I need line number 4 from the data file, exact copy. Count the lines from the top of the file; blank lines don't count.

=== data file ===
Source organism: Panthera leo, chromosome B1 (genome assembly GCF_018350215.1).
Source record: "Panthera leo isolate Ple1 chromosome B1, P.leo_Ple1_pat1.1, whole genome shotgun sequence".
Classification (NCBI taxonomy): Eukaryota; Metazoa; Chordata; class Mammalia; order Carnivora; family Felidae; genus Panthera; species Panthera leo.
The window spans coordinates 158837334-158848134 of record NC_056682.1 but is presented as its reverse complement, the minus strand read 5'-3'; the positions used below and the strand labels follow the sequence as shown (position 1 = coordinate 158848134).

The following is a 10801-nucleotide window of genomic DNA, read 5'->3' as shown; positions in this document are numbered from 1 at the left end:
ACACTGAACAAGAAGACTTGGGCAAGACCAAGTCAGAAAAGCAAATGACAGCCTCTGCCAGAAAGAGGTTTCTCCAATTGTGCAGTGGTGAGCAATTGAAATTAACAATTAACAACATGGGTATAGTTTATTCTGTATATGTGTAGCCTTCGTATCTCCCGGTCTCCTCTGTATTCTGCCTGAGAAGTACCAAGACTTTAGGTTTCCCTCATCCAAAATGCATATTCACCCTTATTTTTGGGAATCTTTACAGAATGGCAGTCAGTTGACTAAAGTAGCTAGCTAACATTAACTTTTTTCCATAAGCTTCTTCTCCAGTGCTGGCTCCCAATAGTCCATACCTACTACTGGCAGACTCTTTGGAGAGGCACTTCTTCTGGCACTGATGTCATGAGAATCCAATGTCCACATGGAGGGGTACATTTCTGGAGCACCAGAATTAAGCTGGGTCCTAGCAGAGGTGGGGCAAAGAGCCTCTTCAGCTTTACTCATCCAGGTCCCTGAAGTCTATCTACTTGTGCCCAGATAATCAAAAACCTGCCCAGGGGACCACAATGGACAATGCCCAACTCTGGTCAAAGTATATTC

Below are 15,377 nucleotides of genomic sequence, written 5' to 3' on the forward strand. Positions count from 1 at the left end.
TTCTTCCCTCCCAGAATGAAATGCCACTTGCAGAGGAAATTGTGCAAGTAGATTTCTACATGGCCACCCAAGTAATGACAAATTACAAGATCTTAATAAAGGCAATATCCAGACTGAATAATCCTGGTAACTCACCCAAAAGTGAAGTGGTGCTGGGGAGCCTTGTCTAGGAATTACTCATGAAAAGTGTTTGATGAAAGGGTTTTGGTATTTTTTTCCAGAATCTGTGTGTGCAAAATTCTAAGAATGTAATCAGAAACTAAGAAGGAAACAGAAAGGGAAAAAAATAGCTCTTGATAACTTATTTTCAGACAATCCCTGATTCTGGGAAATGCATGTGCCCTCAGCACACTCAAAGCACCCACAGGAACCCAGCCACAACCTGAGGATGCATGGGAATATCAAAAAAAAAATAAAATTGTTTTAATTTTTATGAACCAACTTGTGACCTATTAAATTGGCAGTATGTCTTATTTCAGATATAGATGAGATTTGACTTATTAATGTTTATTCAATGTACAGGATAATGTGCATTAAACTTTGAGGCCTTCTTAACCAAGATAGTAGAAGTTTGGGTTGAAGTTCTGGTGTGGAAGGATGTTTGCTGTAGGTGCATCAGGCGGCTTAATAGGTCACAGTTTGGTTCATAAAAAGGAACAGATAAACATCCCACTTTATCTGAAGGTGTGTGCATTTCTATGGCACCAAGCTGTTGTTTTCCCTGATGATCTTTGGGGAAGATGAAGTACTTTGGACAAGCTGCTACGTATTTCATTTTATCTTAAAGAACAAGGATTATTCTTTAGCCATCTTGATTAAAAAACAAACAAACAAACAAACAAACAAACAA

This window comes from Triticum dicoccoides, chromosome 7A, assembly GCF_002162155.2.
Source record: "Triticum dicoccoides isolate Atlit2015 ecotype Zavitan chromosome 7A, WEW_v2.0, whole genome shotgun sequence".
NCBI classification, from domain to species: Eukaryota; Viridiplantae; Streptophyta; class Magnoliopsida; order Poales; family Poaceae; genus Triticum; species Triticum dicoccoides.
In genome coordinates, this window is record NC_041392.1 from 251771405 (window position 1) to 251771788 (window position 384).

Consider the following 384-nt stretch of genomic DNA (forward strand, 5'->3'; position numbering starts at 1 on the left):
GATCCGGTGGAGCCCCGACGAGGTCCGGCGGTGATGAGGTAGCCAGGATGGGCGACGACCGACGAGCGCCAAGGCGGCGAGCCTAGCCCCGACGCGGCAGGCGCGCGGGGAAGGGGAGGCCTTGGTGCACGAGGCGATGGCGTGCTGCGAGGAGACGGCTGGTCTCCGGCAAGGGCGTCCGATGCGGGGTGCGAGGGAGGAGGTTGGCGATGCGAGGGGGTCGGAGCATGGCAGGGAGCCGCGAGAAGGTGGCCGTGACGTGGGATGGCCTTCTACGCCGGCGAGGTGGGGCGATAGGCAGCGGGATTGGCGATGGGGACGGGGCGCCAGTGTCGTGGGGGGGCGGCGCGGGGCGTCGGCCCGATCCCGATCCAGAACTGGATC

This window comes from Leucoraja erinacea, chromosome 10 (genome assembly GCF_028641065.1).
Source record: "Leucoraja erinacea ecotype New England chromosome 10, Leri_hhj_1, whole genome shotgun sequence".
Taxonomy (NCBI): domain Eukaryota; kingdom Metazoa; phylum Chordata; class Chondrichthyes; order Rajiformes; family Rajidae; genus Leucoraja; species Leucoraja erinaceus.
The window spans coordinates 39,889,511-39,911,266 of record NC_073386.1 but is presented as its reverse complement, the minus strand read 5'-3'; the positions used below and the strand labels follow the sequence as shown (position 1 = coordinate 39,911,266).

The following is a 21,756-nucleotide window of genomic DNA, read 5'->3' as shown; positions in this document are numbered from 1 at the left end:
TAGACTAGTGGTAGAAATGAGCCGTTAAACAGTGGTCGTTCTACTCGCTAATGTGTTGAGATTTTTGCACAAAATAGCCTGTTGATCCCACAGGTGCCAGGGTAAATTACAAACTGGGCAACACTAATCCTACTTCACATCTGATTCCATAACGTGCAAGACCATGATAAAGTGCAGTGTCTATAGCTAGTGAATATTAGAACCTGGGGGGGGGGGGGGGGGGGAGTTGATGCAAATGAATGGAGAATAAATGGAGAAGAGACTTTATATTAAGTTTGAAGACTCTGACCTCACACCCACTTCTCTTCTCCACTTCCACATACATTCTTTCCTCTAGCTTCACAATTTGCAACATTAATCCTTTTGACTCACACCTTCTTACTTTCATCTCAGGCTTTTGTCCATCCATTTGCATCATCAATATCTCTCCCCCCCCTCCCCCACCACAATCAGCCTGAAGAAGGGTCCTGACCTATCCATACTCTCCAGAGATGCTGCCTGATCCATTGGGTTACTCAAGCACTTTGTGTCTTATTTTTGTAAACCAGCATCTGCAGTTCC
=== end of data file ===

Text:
The window spans coordinates 158837334-158848134 of record NC_056682.1 but is presented as its reverse complement, the minus strand read 5'-3'; the positions used below and the strand labels follow the sequence as shown (position 1 = coordinate 158848134).